His use of video — a camera crew follows the cast around, sometimes showing action in the wings that couldn’t otherwise be seen by the audience — is a reflection of our contemporary lives, with historic moments and meaningless minutiae filmed and shared in real time. In the language of Brechtian theater, it’s also a modern tool of alienation, a reminder that the audience shouldn’t lose itself in the narrative, and that the world “Mahagonny” satirizes is very much our own 21st-century reality.
The video screen is also where Mr. van Hove presents the titles of each scene, matter-of-fact phrases like “The city of Mahagonny is founded” and “The execution of Jimmy Mahoney.” These were an indispensable feature of Weill and Brecht’s original production, designed by Caspar Neher; they are sometimes excluded by directors today, but I don’t see how the opera fully functions without them.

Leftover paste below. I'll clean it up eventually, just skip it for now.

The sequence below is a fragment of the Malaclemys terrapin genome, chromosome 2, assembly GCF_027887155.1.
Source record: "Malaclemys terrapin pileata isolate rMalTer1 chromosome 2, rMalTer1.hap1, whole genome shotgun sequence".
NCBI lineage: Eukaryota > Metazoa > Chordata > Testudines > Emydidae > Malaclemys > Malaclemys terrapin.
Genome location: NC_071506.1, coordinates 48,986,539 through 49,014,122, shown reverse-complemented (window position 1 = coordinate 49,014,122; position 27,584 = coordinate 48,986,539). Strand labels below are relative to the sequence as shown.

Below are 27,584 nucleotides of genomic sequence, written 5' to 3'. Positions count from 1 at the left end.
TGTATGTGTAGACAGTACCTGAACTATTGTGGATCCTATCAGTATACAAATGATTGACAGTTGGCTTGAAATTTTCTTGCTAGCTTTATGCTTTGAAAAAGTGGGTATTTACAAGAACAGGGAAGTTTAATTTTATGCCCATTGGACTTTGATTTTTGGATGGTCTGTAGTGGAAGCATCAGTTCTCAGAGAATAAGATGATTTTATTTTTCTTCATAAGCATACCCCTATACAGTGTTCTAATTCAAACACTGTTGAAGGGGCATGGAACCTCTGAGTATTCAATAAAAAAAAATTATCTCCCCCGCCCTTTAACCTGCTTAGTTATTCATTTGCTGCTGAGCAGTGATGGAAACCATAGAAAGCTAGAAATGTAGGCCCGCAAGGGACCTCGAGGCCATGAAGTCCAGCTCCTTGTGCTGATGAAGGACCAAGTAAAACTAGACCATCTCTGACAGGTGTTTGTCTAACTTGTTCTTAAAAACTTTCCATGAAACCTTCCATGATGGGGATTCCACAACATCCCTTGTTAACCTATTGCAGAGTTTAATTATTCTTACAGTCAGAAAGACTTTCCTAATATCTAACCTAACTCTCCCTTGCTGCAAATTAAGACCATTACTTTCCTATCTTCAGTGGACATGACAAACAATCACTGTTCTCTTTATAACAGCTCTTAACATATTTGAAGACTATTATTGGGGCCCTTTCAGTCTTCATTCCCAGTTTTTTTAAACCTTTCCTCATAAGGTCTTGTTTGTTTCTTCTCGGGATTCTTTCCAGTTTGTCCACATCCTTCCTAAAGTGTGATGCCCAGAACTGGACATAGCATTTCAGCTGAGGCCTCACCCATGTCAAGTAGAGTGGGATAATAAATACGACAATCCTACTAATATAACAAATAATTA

But Mr. van Hove isn’t overly faithful, either. Among his interventions is the treatment of the female characters, here more empowered than ever — especially Begbick, one of the founders of Mahagonny (the soprano Karita Mattila, towering in both musicality and sheer presence), and the prostitutes, led by a charismatic yet chilly Annette Dasch as Jenny Hill. And Mr. van Hove sets the opera in a film studio, not to make it a backstage drama, but to suggest that Mahagonny is a fantasy or mirage, always too good to be true.
The production opens with the stage nearly empty, with only a scaffold holding up the video screen. From there, Mahagonny is built from the ground up, with dressing room mirrors, craft services, and, eventually, enormous green screens. Begbick — and her two scummy colleagues, Fatty (Alan Oke) and Moses (Willard White) — establish the city as, she says, a “spider web” that attracts the working-class masses, including four lumberjacks from Alaska.
One of them, Jimmy Mahoney (the tenor Nikolai Schukoff, persuasively anguished in his big Act III aria, “Wenn der Himmel hell wird”), falls for the prostitute Jenny, their first love scene here rendered onscreen as a grainy black-and-white melodrama out of old Hollywood. But he’s also unhappy in Mahagonny, and, after a crisis of faith and the threat of a hurricane, leads the people of the city to a new way of life: one based on absolute freedom, and absolute pleasure.